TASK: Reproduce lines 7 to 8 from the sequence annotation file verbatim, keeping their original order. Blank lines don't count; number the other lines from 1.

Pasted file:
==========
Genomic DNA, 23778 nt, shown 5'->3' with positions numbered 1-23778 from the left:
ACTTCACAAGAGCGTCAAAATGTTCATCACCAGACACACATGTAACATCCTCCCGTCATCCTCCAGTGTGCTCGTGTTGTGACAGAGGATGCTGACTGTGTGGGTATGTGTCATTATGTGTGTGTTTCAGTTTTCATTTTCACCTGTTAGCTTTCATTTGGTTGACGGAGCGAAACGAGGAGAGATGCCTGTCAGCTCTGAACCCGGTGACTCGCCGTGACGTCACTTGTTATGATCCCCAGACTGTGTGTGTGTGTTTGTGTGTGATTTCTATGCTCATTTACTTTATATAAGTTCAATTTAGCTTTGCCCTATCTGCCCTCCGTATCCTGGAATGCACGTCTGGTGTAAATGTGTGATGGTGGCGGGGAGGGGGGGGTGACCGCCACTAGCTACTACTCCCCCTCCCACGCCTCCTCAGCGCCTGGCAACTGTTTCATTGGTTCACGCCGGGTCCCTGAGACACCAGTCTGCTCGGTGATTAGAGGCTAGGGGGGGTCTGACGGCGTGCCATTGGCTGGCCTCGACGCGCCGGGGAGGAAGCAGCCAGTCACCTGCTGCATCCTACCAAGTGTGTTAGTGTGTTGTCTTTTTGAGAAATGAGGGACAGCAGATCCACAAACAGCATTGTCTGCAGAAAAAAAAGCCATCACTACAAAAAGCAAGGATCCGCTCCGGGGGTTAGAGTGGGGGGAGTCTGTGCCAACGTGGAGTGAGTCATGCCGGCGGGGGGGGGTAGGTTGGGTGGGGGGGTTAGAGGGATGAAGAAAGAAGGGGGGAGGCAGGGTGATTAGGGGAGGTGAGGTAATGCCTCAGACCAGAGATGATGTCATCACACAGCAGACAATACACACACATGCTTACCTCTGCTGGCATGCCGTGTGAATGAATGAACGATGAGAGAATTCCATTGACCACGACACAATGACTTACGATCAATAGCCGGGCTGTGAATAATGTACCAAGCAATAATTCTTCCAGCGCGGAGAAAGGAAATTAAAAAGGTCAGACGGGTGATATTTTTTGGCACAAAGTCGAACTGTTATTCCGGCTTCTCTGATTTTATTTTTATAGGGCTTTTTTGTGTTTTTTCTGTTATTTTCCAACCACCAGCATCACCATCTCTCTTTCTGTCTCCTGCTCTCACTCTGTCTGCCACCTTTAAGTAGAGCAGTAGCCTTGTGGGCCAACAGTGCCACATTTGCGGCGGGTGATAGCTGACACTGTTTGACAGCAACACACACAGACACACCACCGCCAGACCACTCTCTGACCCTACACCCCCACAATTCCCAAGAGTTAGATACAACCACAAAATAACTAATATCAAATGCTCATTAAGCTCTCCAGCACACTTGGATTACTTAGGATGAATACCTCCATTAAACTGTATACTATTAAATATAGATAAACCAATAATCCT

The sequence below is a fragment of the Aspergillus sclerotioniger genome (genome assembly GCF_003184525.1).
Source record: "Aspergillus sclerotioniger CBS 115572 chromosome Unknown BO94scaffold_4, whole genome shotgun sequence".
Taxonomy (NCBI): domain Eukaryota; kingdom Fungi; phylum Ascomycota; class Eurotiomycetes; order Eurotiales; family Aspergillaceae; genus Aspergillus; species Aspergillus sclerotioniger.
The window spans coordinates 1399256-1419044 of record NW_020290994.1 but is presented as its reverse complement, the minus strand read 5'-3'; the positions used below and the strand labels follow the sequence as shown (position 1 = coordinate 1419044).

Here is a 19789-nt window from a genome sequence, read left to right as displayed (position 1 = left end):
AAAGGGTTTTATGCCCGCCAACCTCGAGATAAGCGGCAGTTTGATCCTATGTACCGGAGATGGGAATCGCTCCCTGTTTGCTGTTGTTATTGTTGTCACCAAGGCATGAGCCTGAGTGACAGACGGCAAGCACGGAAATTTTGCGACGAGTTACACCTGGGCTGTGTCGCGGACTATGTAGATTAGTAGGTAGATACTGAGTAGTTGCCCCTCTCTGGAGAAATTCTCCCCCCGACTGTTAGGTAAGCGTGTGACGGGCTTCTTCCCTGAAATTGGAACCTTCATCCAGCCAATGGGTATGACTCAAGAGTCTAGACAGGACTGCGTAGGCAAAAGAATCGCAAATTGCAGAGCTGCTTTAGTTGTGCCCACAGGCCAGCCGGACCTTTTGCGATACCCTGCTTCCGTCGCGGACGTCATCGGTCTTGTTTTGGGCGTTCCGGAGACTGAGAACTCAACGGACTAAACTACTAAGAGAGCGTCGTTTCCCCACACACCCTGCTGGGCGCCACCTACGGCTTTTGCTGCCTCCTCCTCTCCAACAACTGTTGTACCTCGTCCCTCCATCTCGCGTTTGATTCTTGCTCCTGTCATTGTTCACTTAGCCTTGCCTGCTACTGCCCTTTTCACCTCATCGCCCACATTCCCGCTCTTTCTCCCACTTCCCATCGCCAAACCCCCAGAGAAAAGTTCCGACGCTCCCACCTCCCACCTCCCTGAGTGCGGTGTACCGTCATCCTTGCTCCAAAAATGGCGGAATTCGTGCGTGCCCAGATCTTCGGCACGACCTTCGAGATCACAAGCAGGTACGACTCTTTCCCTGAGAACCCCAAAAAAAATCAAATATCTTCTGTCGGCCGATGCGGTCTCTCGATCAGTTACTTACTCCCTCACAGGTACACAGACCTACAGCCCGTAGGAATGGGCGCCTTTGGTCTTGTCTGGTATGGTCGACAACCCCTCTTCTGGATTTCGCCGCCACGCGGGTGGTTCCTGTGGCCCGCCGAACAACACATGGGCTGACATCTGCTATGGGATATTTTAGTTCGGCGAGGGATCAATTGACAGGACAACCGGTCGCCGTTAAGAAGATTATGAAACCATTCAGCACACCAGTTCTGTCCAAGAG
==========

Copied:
Here is a 19789-nt window from a genome sequence, read left to right as displayed (position 1 = left end):
AAAGGGTTTTATGCCCGCCAACCTCGAGATAAGCGGCAGTTTGATCCTATGTACCGGAGATGGGAATCGCTCCCTGTTTGCTGTTGTTATTGTTGTCACCAAGGCATGAGCCTGAGTGACAGACGGCAAGCACGGAAATTTTGCGACGAGTTACACCTGGGCTGTGTCGCGGACTATGTAGATTAGTAGGTAGATACTGAGTAGTTGCCCCTCTCTGGAGAAATTCTCCCCCCGACTGTTAGGTAAGCGTGTGACGGGCTTCTTCCCTGAAATTGGAACCTTCATCCAGCCAATGGGTATGACTCAAGAGTCTAGACAGGACTGCGTAGGCAAAAGAATCGCAAATTGCAGAGCTGCTTTAGTTGTGCCCACAGGCCAGCCGGACCTTTTGCGATACCCTGCTTCCGTCGCGGACGTCATCGGTCTTGTTTTGGGCGTTCCGGAGACTGAGAACTCAACGGACTAAACTACTAAGAGAGCGTCGTTTCCCCACACACCCTGCTGGGCGCCACCTACGGCTTTTGCTGCCTCCTCCTCTCCAACAACTGTTGTACCTCGTCCCTCCATCTCGCGTTTGATTCTTGCTCCTGTCATTGTTCACTTAGCCTTGCCTGCTACTGCCCTTTTCACCTCATCGCCCACATTCCCGCTCTTTCTCCCACTTCCCATCGCCAAACCCCCAGAGAAAAGTTCCGACGCTCCCACCTCCCACCTCCCTGAGTGCGGTGTACCGTCATCCTTGCTCCAAAAATGGCGGAATTCGTGCGTGCCCAGATCTTCGGCACGACCTTCGAGATCACAAGCAGGTACGACTCTTTCCCTGAGAACCCCAAAAAAAATCAAATATCTTCTGTCGGCCGATGCGGTCTCTCGATCAGTTACTTACTCCCTCACAGGTACACAGACCTACAGCCCGTAGGAATGGGCGCCTTTGGTCTTGTCTGGTATGGTCGACAACCCCTCTTCTGGATTTCGCCGCCACGCGGGTGGTTCCTGTGGCCCGCCGAACAACACATGGGCTGACATCTGCTATGGGATATTTTAGTTCGGCGAGGGATCAATTGACAGGACAACCGGTCGCCGTTAAGAAGATTATGAAACCATTCAGCACACCAGTTCTGTCCAAGAG